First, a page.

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Old 09-08-2014, 10:14 PM   #41
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I wrote a piece about this exact subject relating the way to protect yourself in the same way that medical devices are made and tested.

https://activecaptain.com/newsletters/2014-02-26.php

It provides a link to the $9 part (used to be $12) that every boater should have onboard.
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Old 09-08-2014, 10:47 PM   #42
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I dont have the ability to connect directly to city water. I certainly wouldnt trust my boat to a 40 dollar pressure regulator. Even if i did, I wouldn't think it a wise decision. But that's just me.
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Old 09-09-2014, 07:13 AM   #43
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You trust your boat to a whole bunch of things that cost a lot less than 40 bucks. A regulator and a device like that in Jeff's article cost less than $40 combined.
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Old 09-09-2014, 10:25 AM   #44
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You trust your boat to a whole bunch of things that cost a lot less than 40 bucks.
How many of our boats can easily be put into serious danger by the failure of a hose clamp or two? I don't think it's much less than 100%.
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Old 09-09-2014, 10:34 AM   #45
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I'm paranoid about "ice bugs" so I disinfect all of the ice I use with some type of alcohol.
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Old 09-09-2014, 11:10 AM   #46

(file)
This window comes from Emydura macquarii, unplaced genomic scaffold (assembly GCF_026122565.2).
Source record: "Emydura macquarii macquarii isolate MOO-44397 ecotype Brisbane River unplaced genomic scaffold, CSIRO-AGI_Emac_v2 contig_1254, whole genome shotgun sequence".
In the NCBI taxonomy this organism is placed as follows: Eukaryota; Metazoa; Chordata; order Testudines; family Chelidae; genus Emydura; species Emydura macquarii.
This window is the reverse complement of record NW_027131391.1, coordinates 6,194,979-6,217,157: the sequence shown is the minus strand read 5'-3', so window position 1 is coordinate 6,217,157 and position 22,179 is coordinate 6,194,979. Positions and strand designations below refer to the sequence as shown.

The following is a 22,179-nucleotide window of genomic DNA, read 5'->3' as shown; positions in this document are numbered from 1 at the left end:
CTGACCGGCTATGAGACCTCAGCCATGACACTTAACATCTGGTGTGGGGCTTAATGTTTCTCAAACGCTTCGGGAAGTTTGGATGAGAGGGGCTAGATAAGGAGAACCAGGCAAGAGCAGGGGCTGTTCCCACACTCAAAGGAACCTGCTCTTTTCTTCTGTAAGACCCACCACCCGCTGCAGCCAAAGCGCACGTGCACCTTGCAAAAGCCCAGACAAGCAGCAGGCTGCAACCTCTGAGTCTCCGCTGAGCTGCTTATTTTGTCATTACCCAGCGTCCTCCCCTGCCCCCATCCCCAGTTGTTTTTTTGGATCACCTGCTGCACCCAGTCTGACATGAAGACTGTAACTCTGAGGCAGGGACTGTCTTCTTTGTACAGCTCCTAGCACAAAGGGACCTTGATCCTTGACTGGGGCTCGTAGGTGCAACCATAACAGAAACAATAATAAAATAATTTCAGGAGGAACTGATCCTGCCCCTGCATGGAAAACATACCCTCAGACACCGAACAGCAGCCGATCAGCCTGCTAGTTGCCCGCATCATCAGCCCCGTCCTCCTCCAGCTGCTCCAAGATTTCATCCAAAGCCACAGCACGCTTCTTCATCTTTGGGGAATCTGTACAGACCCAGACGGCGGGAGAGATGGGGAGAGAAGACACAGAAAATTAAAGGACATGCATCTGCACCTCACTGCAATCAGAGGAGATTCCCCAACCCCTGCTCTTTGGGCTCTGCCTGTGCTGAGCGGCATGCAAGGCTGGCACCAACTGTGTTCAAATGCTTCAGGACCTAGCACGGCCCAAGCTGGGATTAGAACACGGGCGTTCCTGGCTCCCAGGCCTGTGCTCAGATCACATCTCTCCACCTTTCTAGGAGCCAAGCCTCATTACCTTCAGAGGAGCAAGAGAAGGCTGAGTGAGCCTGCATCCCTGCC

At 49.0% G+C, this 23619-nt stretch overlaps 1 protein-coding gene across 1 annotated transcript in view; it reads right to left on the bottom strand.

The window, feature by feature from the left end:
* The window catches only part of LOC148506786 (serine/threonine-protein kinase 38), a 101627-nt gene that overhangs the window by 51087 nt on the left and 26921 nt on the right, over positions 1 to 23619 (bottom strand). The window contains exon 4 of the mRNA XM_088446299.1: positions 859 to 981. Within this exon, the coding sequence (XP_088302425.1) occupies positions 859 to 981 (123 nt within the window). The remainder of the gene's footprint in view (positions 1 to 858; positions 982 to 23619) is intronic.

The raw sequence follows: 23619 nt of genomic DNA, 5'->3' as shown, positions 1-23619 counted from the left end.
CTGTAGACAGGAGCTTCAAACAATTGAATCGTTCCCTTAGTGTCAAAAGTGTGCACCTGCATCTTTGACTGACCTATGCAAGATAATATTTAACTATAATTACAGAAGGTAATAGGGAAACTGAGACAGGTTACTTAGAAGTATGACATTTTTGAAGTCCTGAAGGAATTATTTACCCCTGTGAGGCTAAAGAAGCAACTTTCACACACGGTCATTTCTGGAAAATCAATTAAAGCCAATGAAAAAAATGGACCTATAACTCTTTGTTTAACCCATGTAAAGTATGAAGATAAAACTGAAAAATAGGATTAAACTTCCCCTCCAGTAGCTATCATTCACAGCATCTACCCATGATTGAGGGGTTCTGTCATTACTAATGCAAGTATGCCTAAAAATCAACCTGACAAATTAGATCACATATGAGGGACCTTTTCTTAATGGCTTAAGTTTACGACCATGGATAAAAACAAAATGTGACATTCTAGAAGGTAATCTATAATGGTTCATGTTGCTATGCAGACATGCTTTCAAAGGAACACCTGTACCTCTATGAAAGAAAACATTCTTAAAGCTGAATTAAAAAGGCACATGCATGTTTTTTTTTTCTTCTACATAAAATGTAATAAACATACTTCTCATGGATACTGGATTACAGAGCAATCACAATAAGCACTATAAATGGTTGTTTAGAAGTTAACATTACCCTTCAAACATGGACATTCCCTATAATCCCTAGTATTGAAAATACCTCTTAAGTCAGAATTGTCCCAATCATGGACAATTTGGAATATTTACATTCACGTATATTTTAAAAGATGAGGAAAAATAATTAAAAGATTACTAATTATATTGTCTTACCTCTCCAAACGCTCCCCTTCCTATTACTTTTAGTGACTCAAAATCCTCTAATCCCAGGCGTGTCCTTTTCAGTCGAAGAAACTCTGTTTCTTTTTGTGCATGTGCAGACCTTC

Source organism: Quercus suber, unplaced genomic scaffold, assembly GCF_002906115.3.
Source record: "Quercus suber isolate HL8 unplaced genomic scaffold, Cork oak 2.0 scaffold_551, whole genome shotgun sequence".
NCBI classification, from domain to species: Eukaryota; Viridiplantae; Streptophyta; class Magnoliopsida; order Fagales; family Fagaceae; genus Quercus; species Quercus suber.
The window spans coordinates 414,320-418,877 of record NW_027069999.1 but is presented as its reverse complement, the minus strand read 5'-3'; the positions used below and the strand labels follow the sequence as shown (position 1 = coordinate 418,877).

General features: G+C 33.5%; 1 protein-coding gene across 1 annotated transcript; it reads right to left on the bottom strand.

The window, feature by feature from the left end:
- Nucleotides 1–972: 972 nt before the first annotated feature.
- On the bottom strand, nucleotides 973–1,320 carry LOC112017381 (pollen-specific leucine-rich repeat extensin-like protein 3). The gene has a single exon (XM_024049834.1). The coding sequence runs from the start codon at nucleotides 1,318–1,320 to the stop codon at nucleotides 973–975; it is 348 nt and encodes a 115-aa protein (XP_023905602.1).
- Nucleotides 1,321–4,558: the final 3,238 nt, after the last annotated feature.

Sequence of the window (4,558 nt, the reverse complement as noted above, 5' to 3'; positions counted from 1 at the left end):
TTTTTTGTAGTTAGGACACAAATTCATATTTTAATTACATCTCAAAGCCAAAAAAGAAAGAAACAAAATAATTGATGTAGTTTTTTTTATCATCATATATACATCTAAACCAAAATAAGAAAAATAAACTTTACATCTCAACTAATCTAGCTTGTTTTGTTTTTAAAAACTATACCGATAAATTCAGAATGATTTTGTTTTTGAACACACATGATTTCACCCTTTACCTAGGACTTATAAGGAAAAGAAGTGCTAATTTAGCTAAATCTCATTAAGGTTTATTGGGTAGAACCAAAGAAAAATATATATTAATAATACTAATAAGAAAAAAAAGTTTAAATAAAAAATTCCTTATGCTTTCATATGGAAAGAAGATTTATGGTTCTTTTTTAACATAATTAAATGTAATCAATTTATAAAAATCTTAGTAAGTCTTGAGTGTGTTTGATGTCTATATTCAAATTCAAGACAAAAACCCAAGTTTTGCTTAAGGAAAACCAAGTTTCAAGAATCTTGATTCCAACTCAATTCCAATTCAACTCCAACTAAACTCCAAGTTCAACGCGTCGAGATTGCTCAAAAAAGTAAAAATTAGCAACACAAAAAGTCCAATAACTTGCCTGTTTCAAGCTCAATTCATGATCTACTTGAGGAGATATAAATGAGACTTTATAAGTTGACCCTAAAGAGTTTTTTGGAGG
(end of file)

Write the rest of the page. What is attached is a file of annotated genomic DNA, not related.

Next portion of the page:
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You trust your boat to a whole bunch of things that cost a lot less than 40 bucks. A regulator and a device like that in Jeff's article cost less than $40 combined.
Well, that is true, but on the other side of that 40 dollar regulator is 100 psi hose that can dump up 15-20 gallons a minute. That's 900-1200 gallons per hour or 7200-9600 lbs per hour. My boat displaces 22000 lbs. So a 3/4" garden hose hose could theoretically displace my boat in just over 2 hours. Not to mention the damage it would do. And from what I see in most (if not all) boats, the 'plumbing system' is far less robust than what I see on land based homes.
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Old 09-09-2014, 11:20 AM   #47
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Well, I have 2 2000 per hr and 1 1500 an hour pumps. I have an alarm that no one can live with within 100 yards. I do not have a city water inlet. I could live with a limiting regulator. 600 gallon then shuts off. I would still cut off when leaving but another layer of protection could not hurt.
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Old 09-09-2014, 11:21 AM   #48
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All nice...but if you turn it off when away....no issue.

Like many things in boatng...forgetting something can become a big issue no matter whatyou are doing or where you are....

Everyone has their comfort zone and like I have posted many times..liveaboards often do things a bit different...because.....
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Old 09-09-2014, 11:23 AM   #49
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On the Mainship I forgot more than once.
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Old 09-09-2014, 11:27 AM   #50
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On the Mainship I forgot more than once.

Did it ever sink from the fresh water hose?
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Old 09-09-2014, 11:30 AM   #51
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1) If you turn the water off at the pedestal there is a chance someone will turn it back on. Best to disconnect the hose and store it.

2) Garden center products are not as robust as marine products should be. When that $9.00 timer fails at home, you just overwater your lawn. When it fails "protecting" your boat, that's much more serious.
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Old 09-09-2014, 11:30 AM   #52
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Used food grade hose, I also had an RV inline charcoal filter I changed out Quaterly.. So no.